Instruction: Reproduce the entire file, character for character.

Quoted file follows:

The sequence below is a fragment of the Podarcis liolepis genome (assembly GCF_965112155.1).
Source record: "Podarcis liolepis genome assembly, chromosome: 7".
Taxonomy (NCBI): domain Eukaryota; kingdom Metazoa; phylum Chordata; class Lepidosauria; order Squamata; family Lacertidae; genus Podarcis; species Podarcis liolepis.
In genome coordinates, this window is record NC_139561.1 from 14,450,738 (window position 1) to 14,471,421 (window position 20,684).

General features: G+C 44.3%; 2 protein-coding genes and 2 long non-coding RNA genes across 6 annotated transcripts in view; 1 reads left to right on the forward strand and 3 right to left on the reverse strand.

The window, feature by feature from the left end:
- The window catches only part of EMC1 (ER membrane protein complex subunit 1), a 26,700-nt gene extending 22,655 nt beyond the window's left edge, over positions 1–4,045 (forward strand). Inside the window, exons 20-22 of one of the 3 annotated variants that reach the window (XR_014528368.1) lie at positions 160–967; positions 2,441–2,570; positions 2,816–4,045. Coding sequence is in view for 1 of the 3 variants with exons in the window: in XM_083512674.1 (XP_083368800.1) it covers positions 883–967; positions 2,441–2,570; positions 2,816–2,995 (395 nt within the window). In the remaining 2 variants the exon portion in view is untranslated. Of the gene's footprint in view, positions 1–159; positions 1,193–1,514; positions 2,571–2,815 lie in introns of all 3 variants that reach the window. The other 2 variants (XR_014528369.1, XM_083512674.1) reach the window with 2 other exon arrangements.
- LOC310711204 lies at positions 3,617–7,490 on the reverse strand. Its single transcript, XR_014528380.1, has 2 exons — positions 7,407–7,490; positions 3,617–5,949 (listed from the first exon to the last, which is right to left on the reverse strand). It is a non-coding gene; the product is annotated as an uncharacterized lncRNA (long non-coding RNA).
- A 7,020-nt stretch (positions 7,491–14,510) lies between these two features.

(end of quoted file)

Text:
The sequence below is a fragment of the Podarcis liolepis genome (assembly GCF_965112155.1).
Source record: "Podarcis liolepis genome assembly, chromosome: 7".
Taxonomy (NCBI): domain Eukaryota; kingdom Metazoa; phylum Chordata; class Lepidosauria; order Squamata; family Lacertidae; genus Podarcis; species Podarcis liolepis.
In genome coordinates, this window is record NC_139561.1 from 14,450,738 (window position 1) to 14,471,421 (window position 20,684).

General features: G+C 44.3%; 2 protein-coding genes and 2 long non-coding RNA genes across 6 annotated transcripts in view; 1 reads left to right on the forward strand and 3 right to left on the reverse strand.

The window, feature by feature from the left end:
- The window catches only part of EMC1 (ER membrane protein complex subunit 1), a 26,700-nt gene extending 22,655 nt beyond the window's left edge, over positions 1–4,045 (forward strand). Inside the window, exons 20-22 of one of the 3 annotated variants that reach the window (XR_014528368.1) lie at positions 160–967; positions 2,441–2,570; positions 2,816–4,045. Coding sequence is in view for 1 of the 3 variants with exons in the window: in XM_083512674.1 (XP_083368800.1) it covers positions 883–967; positions 2,441–2,570; positions 2,816–2,995 (395 nt within the window). In the remaining 2 variants the exon portion in view is untranslated. Of the gene's footprint in view, positions 1–159; positions 1,193–1,514; positions 2,571–2,815 lie in introns of all 3 variants that reach the window. The other 2 variants (XR_014528369.1, XM_083512674.1) reach the window with 2 other exon arrangements.
- LOC310711204 lies at positions 3,617–7,490 on the reverse strand. Its single transcript, XR_014528380.1, has 2 exons — positions 7,407–7,490; positions 3,617–5,949 (listed from the first exon to the last, which is right to left on the reverse strand). It is a non-coding gene; the product is annotated as an uncharacterized lncRNA (long non-coding RNA).
- A 7,020-nt stretch (positions 7,491–14,510) lies between these two features.